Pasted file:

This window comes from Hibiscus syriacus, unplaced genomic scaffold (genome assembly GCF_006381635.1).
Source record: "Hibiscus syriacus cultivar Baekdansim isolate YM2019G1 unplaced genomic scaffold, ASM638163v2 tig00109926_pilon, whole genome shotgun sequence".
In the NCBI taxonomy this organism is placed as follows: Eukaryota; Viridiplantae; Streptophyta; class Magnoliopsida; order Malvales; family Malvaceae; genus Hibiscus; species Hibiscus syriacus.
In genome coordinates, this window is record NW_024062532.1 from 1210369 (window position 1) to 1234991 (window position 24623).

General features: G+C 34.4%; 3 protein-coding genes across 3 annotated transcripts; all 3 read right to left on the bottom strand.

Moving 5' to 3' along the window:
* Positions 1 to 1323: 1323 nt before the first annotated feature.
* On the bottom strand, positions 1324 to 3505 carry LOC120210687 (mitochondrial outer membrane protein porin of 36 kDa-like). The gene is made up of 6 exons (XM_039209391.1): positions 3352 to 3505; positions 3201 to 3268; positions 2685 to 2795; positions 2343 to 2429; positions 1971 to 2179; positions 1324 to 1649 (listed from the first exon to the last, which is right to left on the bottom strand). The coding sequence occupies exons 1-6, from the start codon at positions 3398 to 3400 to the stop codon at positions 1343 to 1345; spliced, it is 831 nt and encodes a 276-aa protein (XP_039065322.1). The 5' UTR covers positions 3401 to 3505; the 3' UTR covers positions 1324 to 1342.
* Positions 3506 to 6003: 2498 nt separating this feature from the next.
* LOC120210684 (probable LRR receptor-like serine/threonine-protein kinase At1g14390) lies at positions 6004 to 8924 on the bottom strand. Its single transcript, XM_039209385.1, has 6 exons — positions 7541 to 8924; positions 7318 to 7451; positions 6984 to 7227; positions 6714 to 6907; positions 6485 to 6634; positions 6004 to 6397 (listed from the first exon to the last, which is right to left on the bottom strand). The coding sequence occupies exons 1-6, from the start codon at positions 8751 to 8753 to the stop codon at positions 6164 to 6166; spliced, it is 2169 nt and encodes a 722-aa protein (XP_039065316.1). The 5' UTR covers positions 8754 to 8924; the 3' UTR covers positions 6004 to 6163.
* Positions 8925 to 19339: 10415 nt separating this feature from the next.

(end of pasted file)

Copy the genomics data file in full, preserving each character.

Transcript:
This window comes from Hibiscus syriacus, unplaced genomic scaffold (genome assembly GCF_006381635.1).
Source record: "Hibiscus syriacus cultivar Baekdansim isolate YM2019G1 unplaced genomic scaffold, ASM638163v2 tig00109926_pilon, whole genome shotgun sequence".
In the NCBI taxonomy this organism is placed as follows: Eukaryota; Viridiplantae; Streptophyta; class Magnoliopsida; order Malvales; family Malvaceae; genus Hibiscus; species Hibiscus syriacus.
In genome coordinates, this window is record NW_024062532.1 from 1210369 (window position 1) to 1234991 (window position 24623).

General features: G+C 34.4%; 3 protein-coding genes across 3 annotated transcripts; all 3 read right to left on the bottom strand.

Moving 5' to 3' along the window:
* Positions 1 to 1323: 1323 nt before the first annotated feature.
* On the bottom strand, positions 1324 to 3505 carry LOC120210687 (mitochondrial outer membrane protein porin of 36 kDa-like). The gene is made up of 6 exons (XM_039209391.1): positions 3352 to 3505; positions 3201 to 3268; positions 2685 to 2795; positions 2343 to 2429; positions 1971 to 2179; positions 1324 to 1649 (listed from the first exon to the last, which is right to left on the bottom strand). The coding sequence occupies exons 1-6, from the start codon at positions 3398 to 3400 to the stop codon at positions 1343 to 1345; spliced, it is 831 nt and encodes a 276-aa protein (XP_039065322.1). The 5' UTR covers positions 3401 to 3505; the 3' UTR covers positions 1324 to 1342.
* Positions 3506 to 6003: 2498 nt separating this feature from the next.
* LOC120210684 (probable LRR receptor-like serine/threonine-protein kinase At1g14390) lies at positions 6004 to 8924 on the bottom strand. Its single transcript, XM_039209385.1, has 6 exons — positions 7541 to 8924; positions 7318 to 7451; positions 6984 to 7227; positions 6714 to 6907; positions 6485 to 6634; positions 6004 to 6397 (listed from the first exon to the last, which is right to left on the bottom strand). The coding sequence occupies exons 1-6, from the start codon at positions 8751 to 8753 to the stop codon at positions 6164 to 6166; spliced, it is 2169 nt and encodes a 722-aa protein (XP_039065316.1). The 5' UTR covers positions 8754 to 8924; the 3' UTR covers positions 6004 to 6163.
* Positions 8925 to 19339: 10415 nt separating this feature from the next.